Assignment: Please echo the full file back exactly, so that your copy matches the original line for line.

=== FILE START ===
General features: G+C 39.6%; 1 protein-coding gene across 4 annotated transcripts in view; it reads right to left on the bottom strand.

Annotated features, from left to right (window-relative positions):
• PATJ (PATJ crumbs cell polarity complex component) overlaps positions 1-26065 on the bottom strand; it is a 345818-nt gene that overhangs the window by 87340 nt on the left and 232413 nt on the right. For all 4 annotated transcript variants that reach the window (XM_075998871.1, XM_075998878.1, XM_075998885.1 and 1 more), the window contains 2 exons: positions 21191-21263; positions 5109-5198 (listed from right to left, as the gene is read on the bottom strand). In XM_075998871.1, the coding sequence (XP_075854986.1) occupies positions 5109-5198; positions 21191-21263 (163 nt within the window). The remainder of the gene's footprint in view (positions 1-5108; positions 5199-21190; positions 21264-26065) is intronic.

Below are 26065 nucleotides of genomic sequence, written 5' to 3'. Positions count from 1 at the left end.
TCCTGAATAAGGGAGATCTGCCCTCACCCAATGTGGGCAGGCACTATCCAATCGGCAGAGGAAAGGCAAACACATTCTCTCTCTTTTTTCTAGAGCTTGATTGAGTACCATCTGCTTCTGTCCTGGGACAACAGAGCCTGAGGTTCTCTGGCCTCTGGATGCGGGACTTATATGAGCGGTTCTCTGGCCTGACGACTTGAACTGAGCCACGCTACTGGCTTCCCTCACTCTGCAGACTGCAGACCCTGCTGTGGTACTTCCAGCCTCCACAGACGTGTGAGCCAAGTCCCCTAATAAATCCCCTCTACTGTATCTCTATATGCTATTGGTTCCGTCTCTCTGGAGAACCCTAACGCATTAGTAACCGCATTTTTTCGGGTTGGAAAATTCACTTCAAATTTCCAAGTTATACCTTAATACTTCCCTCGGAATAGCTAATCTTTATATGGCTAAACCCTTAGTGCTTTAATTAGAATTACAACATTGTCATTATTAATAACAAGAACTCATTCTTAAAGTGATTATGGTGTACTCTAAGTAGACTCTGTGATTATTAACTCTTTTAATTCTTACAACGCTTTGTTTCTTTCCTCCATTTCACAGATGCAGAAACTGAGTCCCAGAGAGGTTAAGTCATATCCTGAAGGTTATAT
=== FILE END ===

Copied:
General features: G+C 39.6%; 1 protein-coding gene across 4 annotated transcripts in view; it reads right to left on the bottom strand.

Annotated features, from left to right (window-relative positions):
• PATJ (PATJ crumbs cell polarity complex component) overlaps positions 1-26065 on the bottom strand; it is a 345818-nt gene that overhangs the window by 87340 nt on the left and 232413 nt on the right. For all 4 annotated transcript variants that reach the window (XM_075998871.1, XM_075998878.1, XM_075998885.1 and 1 more), the window contains 2 exons: positions 21191-21263; positions 5109-5198 (listed from right to left, as the gene is read on the bottom strand). In XM_075998871.1, the coding sequence (XP_075854986.1) occupies positions 5109-5198; positions 21191-21263 (163 nt within the window). The remainder of the gene's footprint in view (positions 1-5108; positions 5199-21190; positions 21264-26065) is intronic.

Below are 26065 nucleotides of genomic sequence, written 5' to 3'. Positions count from 1 at the left end.
TCCTGAATAAGGGAGATCTGCCCTCACCCAATGTGGGCAGGCACTATCCAATCGGCAGAGGAAAGGCAAACACATTCTCTCTCTTTTTTCTAGAGCTTGATTGAGTACCATCTGCTTCTGTCCTGGGACAACAGAGCCTGAGGTTCTCTGGCCTCTGGATGCGGGACTTATATGAGCGGTTCTCTGGCCTGACGACTTGAACTGAGCCACGCTACTGGCTTCCCTCACTCTGCAGACTGCAGACCCTGCTGTGGTACTTCCAGCCTCCACAGACGTGTGAGCCAAGTCCCCTAATAAATCCCCTCTACTGTATCTCTATATGCTATTGGTTCCGTCTCTCTGGAGAACCCTAACGCATTAGTAACCGCATTTTTTCGGGTTGGAAAATTCACTTCAAATTTCCAAGTTATACCTTAATACTTCCCTCGGAATAGCTAATCTTTATATGGCTAAACCCTTAGTGCTTTAATTAGAATTACAACATTGTCATTATTAATAACAAGAACTCATTCTTAAAGTGATTATGGTGTACTCTAAGTAGACTCTGTGATTATTAACTCTTTTAATTCTTACAACGCTTTGTTTCTTTCCTCCATTTCACAGATGCAGAAACTGAGTCCCAGAGAGGTTAAGTCATATCCTGAAGGTTATAT